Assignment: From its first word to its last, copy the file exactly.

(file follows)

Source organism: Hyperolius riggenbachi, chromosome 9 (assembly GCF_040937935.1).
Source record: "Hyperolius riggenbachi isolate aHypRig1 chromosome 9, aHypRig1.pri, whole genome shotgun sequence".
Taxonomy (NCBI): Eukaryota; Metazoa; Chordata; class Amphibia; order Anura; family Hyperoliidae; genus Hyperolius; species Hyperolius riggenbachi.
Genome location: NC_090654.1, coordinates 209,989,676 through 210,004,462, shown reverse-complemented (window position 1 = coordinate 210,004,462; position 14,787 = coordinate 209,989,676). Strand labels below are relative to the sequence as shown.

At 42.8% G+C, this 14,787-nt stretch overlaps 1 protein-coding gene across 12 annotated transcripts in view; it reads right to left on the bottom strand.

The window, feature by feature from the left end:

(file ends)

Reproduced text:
Source organism: Hyperolius riggenbachi, chromosome 9 (assembly GCF_040937935.1).
Source record: "Hyperolius riggenbachi isolate aHypRig1 chromosome 9, aHypRig1.pri, whole genome shotgun sequence".
Taxonomy (NCBI): Eukaryota; Metazoa; Chordata; class Amphibia; order Anura; family Hyperoliidae; genus Hyperolius; species Hyperolius riggenbachi.
Genome location: NC_090654.1, coordinates 209,989,676 through 210,004,462, shown reverse-complemented (window position 1 = coordinate 210,004,462; position 14,787 = coordinate 209,989,676). Strand labels below are relative to the sequence as shown.

At 42.8% G+C, this 14,787-nt stretch overlaps 1 protein-coding gene across 12 annotated transcripts in view; it reads right to left on the bottom strand.

The window, feature by feature from the left end: